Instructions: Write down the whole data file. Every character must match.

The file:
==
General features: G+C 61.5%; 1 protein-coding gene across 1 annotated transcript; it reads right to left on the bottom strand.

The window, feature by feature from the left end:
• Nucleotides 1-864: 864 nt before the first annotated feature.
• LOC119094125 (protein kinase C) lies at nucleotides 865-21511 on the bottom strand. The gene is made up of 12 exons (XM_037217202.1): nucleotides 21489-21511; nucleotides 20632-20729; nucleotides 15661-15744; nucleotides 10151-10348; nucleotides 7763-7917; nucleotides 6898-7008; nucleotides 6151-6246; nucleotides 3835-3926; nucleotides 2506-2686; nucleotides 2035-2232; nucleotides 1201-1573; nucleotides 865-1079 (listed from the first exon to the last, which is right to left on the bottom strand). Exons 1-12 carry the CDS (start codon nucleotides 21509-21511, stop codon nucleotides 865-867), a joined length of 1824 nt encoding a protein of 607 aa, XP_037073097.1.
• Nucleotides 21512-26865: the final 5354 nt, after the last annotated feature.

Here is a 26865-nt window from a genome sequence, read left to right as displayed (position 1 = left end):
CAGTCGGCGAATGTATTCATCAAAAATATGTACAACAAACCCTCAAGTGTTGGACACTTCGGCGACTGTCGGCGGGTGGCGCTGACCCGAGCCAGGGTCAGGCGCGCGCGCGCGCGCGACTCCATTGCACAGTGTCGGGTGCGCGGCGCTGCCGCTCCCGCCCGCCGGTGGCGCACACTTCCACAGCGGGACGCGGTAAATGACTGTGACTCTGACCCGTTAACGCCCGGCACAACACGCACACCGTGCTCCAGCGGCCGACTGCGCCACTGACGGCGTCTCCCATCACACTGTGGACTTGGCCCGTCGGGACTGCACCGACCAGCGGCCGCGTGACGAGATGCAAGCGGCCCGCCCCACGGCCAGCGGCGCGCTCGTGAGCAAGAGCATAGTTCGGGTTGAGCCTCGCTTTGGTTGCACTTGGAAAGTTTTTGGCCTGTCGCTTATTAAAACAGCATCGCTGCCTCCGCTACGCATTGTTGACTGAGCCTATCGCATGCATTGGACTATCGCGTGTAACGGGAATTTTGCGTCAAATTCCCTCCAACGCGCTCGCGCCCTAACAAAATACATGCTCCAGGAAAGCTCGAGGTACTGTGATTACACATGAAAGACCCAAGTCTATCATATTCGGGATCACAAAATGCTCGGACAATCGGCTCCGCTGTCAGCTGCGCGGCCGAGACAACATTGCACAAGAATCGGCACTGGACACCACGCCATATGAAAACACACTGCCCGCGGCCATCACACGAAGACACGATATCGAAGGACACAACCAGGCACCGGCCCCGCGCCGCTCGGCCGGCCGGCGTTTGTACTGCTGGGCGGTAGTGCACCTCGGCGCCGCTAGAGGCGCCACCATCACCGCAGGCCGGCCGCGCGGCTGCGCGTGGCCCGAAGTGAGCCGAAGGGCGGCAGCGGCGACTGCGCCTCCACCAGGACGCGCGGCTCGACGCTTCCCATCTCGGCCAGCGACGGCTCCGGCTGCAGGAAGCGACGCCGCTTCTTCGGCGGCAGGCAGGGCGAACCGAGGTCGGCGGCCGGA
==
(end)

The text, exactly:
General features: G+C 61.5%; 1 protein-coding gene across 1 annotated transcript; it reads right to left on the bottom strand.

The window, feature by feature from the left end:
• Nucleotides 1-864: 864 nt before the first annotated feature.
• LOC119094125 (protein kinase C) lies at nucleotides 865-21511 on the bottom strand. The gene is made up of 12 exons (XM_037217202.1): nucleotides 21489-21511; nucleotides 20632-20729; nucleotides 15661-15744; nucleotides 10151-10348; nucleotides 7763-7917; nucleotides 6898-7008; nucleotides 6151-6246; nucleotides 3835-3926; nucleotides 2506-2686; nucleotides 2035-2232; nucleotides 1201-1573; nucleotides 865-1079 (listed from the first exon to the last, which is right to left on the bottom strand). Exons 1-12 carry the CDS (start codon nucleotides 21509-21511, stop codon nucleotides 865-867), a joined length of 1824 nt encoding a protein of 607 aa, XP_037073097.1.
• Nucleotides 21512-26865: the final 5354 nt, after the last annotated feature.

Here is a 26865-nt window from a genome sequence, read left to right as displayed (position 1 = left end):
CAGTCGGCGAATGTATTCATCAAAAATATGTACAACAAACCCTCAAGTGTTGGACACTTCGGCGACTGTCGGCGGGTGGCGCTGACCCGAGCCAGGGTCAGGCGCGCGCGCGCGCGCGACTCCATTGCACAGTGTCGGGTGCGCGGCGCTGCCGCTCCCGCCCGCCGGTGGCGCACACTTCCACAGCGGGACGCGGTAAATGACTGTGACTCTGACCCGTTAACGCCCGGCACAACACGCACACCGTGCTCCAGCGGCCGACTGCGCCACTGACGGCGTCTCCCATCACACTGTGGACTTGGCCCGTCGGGACTGCACCGACCAGCGGCCGCGTGACGAGATGCAAGCGGCCCGCCCCACGGCCAGCGGCGCGCTCGTGAGCAAGAGCATAGTTCGGGTTGAGCCTCGCTTTGGTTGCACTTGGAAAGTTTTTGGCCTGTCGCTTATTAAAACAGCATCGCTGCCTCCGCTACGCATTGTTGACTGAGCCTATCGCATGCATTGGACTATCGCGTGTAACGGGAATTTTGCGTCAAATTCCCTCCAACGCGCTCGCGCCCTAACAAAATACATGCTCCAGGAAAGCTCGAGGTACTGTGATTACACATGAAAGACCCAAGTCTATCATATTCGGGATCACAAAATGCTCGGACAATCGGCTCCGCTGTCAGCTGCGCGGCCGAGACAACATTGCACAAGAATCGGCACTGGACACCACGCCATATGAAAACACACTGCCCGCGGCCATCACACGAAGACACGATATCGAAGGACACAACCAGGCACCGGCCCCGCGCCGCTCGGCCGGCCGGCGTTTGTACTGCTGGGCGGTAGTGCACCTCGGCGCCGCTAGAGGCGCCACCATCACCGCAGGCCGGCCGCGCGGCTGCGCGTGGCCCGAAGTGAGCCGAAGGGCGGCAGCGGCGACTGCGCCTCCACCAGGACGCGCGGCTCGACGCTTCCCATCTCGGCCAGCGACGGCTCCGGCTGCAGGAAGCGACGCCGCTTCTTCGGCGGCAGGCAGGGCGAACCGAGGTCGGCGGCCGGA